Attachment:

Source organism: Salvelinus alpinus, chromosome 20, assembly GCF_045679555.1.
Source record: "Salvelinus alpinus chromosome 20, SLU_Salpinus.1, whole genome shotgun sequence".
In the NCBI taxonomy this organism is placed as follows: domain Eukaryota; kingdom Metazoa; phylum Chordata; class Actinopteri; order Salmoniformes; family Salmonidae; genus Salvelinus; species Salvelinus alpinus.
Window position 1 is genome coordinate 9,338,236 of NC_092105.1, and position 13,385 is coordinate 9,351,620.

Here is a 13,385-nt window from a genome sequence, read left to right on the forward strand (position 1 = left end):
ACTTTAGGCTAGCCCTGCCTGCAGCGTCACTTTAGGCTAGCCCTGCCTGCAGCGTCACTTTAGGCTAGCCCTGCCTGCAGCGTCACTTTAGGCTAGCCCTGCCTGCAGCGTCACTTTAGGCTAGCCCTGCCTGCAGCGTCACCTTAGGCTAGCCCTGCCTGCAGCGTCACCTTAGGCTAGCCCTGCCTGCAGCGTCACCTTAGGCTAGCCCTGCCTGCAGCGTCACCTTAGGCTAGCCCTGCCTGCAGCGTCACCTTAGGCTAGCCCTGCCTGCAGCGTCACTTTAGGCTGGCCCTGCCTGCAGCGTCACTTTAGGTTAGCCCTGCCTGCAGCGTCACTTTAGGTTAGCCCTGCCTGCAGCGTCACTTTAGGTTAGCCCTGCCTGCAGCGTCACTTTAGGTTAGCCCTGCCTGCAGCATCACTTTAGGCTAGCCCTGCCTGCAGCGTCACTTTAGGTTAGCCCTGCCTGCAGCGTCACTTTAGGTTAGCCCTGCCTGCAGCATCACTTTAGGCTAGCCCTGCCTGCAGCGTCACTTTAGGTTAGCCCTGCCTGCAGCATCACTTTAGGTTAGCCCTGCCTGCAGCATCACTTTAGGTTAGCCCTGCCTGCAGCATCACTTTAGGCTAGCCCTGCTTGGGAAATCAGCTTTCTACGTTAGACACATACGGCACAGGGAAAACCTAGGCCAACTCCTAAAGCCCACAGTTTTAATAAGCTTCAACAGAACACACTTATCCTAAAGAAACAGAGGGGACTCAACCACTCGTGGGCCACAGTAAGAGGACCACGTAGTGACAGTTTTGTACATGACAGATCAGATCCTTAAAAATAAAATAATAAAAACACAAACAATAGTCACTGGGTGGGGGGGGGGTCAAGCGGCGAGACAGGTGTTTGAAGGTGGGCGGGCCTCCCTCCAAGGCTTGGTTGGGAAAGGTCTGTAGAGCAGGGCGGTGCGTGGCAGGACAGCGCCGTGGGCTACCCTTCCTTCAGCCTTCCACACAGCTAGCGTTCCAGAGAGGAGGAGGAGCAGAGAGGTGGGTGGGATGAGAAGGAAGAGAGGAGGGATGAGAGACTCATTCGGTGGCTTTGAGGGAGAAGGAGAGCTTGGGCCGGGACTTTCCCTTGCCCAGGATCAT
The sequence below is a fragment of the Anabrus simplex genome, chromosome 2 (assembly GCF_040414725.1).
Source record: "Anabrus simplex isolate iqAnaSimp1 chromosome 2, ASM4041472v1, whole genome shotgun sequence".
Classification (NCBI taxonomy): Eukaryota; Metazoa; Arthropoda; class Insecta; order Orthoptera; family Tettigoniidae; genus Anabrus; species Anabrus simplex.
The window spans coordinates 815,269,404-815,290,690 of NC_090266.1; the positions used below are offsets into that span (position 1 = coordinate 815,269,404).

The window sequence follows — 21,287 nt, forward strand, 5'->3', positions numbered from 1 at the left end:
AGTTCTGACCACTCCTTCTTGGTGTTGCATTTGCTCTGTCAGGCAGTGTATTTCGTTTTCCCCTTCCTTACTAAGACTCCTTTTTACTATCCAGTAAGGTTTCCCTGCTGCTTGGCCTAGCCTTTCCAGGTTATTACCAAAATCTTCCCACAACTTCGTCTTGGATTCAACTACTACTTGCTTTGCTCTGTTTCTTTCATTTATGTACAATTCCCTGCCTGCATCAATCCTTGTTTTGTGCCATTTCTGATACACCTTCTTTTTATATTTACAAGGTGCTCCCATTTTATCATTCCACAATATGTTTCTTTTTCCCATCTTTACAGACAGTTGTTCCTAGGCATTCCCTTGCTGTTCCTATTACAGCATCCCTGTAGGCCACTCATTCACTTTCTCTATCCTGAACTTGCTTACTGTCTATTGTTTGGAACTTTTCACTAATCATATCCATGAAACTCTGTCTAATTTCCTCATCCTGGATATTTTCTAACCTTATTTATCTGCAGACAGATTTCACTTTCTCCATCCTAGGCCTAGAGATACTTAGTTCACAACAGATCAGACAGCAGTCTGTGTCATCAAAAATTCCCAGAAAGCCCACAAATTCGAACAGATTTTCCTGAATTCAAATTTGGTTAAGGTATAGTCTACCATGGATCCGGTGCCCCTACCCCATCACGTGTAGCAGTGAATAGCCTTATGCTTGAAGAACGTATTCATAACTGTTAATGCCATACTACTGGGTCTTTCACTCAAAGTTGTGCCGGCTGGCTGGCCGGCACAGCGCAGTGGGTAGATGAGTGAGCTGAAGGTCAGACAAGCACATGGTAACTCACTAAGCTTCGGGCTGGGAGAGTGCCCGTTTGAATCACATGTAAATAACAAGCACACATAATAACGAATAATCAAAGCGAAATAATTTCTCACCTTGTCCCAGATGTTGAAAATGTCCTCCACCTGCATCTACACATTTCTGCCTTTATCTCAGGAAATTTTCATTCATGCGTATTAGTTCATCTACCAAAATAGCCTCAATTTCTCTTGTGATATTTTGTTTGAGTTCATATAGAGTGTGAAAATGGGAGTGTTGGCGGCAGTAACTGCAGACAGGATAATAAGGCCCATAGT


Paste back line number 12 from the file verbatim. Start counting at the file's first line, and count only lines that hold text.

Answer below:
AGTTCTGACCACTCCTTCTTGGTGTTGCATTTGCTCTGTCAGGCAGTGTATTTCGTTTTCCCCTTCCTTACTAAGACTCCTTTTTACTATCCAGTAAGGTTTCCCTGCTGCTTGGCCTAGCCTTTCCAGGTTATTACCAAAATCTTCCCACAACTTCGTCTTGGATTCAACTACTACTTGCTTTGCTCTGTTTCTTTCATTTATGTACAATTCCCTGCCTGCATCAATCCTTGTTTTGTGCCATTTCTGATACACCTTCTTTTTATATTTACAAGGTGCTCCCATTTTATCATTCCACAATATGTTTCTTTTTCCCATCTTTACAGACAGTTGTTCCTAGGCATTCCCTTGCTGTTCCTATTACAGCATCCCTGTAGGCCACTCATTCACTTTCTCTATCCTGAACTTGCTTACTGTCTATTGTTTGGAACTTTTCACTAATCATATCCATGAAACTCTGTCTAATTTCCTCATCCTGGATATTTTCTAACCTTATTTATCTGCAGACAGATTTCACTTTCTCCATCCTAGGCCTAGAGATACTTAGTTCACAACAGATCAGACAGCAGTCTGTGTCATCAAAAATTCCCAGAAAGCCCACAAATTCGAACAGATTTTCCTGAATTCAAATTTGGTTAAGGTATAGTCTACCATGGATCCGGTGCCCCTACCCCATCACGTGTAGCAGTGAATAGCCTTATGCTTGAAGAACGTATTCATAACTGTTAATGCCATACTACTGGGTCTTTCACTCAAAGTTGTGCCGGCTGGCTGGCCGGCACAGCGCAGTGGGTAGATGAGTGAGCTGAAGGTCAGACAAGCACATGGTAACTCACTAAGCTTCGGGCTGGGAGAGTGCCCGTTTGAATCACATGTAAATAACAAGCACACATAATAACGAATAATCAAAGCGAAATAATTTCTCACCTTGTCCCAGATGTTGAAAATGTCCTCCACCTGCATCTACACATTTCTGCCTTTATCTCAGGAAATTTTCATTCATGCGTATTAGTTCATCTACCAAAATAGCCTCAATTTCTCTTGTGATATTTTGTTTGAGTTCATATAGAGTGTGAAAATGGGAGTGTTGGCGGCAGTAACTGCAGACAGGATAATAAGGCCCATAGT